In retrospective, while the Bosman ruling certainly is a ‘landmark’ in the history of European sports, it is exaggerated to call it a ‘revolution’, as mainstream media like to do. In their longitudinal study of football’s migration patterns, Pierre Lanfranchi and Matthew Taylor referred to is as a mere ‘excuse for deregulation’, which ‘added impetus to a trend already in motion’ (Moving with the Ball, Berg, 2001, p. 222).

Cartoon by Plantu, for Le Monde, Dec. 1995.

In political terms, however, it may even be said the Bosman case and the massive debate it provoked among football lovers across the continent (a non-negligible community) had a lasting impact on the perception of sport by European institutions. It raised awareness among policy-makers that sport was “too serious a business to be left to the sportspeople”, to paraphrase Georges Clémenceau’s famous quote about the military. Very quickly, institutions and sport bodies moved ‘from confrontation to cooperation’, and as early as in a “Declaration on Sport” annexed to the Amsterdam Treaty, it was highlighted that European institutions were to ‘to listen to sports associations’. Another sport-related political declaration was annexed to the Nice Treaty.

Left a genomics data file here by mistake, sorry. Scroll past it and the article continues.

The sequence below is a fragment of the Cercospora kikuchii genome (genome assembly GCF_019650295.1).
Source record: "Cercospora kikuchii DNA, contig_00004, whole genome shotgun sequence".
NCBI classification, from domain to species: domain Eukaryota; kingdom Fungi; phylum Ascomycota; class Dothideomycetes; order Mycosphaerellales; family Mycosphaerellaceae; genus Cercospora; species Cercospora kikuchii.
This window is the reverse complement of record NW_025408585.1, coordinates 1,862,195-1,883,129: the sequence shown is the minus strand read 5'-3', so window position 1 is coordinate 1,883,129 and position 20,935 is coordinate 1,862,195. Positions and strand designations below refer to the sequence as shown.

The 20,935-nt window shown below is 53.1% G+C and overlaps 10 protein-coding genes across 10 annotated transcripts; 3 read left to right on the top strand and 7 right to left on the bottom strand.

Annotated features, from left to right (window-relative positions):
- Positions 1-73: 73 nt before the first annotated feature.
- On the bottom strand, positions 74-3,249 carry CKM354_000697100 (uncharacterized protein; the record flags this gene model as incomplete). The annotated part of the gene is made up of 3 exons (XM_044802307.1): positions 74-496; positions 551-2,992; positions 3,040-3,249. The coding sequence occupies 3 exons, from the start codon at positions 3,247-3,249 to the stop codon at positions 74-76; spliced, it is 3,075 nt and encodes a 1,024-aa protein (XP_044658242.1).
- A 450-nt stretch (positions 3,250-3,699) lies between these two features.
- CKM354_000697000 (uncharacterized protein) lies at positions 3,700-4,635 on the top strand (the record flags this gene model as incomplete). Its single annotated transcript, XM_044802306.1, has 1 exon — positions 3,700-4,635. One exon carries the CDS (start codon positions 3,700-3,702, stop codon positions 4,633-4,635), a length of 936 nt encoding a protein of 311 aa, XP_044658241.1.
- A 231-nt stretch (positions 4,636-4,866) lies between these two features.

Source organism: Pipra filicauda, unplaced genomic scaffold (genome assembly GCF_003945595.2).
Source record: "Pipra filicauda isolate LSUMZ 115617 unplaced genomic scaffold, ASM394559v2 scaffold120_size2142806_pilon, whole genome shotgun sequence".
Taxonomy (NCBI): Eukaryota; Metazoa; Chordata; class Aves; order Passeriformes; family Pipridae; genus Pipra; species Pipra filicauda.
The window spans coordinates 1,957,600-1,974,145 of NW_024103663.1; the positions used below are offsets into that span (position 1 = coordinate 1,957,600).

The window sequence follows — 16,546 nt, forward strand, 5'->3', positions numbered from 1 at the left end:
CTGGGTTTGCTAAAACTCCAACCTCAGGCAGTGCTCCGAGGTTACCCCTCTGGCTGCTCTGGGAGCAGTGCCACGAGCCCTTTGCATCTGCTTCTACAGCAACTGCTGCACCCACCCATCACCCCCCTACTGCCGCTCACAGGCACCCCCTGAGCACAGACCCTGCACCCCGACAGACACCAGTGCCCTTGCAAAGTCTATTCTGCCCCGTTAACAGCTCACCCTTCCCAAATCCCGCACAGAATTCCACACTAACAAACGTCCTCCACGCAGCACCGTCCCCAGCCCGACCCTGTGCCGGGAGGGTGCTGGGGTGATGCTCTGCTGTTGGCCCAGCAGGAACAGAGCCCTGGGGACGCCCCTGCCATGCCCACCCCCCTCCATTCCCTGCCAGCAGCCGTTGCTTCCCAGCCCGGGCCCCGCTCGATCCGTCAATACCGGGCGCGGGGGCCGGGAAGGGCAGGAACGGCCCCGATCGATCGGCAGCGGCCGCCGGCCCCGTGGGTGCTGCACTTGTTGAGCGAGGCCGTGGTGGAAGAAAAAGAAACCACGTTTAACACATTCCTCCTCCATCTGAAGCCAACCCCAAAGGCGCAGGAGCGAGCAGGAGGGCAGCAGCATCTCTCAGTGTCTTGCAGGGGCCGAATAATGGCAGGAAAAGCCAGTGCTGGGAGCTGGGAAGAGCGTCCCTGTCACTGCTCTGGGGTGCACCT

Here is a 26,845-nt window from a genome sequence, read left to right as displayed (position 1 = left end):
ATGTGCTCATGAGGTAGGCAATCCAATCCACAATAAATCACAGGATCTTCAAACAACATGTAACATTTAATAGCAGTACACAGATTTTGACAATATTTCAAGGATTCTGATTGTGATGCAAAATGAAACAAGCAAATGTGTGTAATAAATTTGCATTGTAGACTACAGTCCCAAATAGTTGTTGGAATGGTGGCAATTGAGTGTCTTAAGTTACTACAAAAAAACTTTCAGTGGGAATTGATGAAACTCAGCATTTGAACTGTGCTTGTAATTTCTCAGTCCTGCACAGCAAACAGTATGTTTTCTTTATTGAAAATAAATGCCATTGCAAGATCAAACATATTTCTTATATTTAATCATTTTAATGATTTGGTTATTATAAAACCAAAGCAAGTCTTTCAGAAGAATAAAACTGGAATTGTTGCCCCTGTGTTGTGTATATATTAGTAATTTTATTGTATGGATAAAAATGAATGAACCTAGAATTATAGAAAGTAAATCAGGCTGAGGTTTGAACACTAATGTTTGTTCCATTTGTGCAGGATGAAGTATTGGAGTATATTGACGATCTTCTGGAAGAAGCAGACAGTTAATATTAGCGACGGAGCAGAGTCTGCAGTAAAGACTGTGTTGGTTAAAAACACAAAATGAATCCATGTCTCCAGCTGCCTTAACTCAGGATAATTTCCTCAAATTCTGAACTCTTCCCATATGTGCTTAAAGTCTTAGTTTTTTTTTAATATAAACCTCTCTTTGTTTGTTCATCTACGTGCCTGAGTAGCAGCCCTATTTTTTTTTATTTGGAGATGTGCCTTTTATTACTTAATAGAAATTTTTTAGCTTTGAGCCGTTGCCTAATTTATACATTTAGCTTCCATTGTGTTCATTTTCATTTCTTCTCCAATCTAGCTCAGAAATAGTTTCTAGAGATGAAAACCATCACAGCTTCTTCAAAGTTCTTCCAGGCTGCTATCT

Later on, sport found its way into the Lisbon Treaty (the famous article 165), and judging by the remarkable selection of sport-related projects now funded by the ERASMUS+ programme year after year, the awareness-raising process in which the Bosman ruling played a major role, is well under way.

Finally, on a more self-interested note, we owe the Bosman ruling that football all of a sudden became a study of the ‘Europeanisation’ strand of academic research, highlighting the relevance of this fascinating multi-dimensional phenomenon of everyday European integration and providing it with a whole new respectability (for which the development of the Sport&EU association provides convincing evidence).

Merci beaucoup, Monsieur Bosman, and happy 25th birthday to the ruling that bears your name! Your action will be gratefully remembered.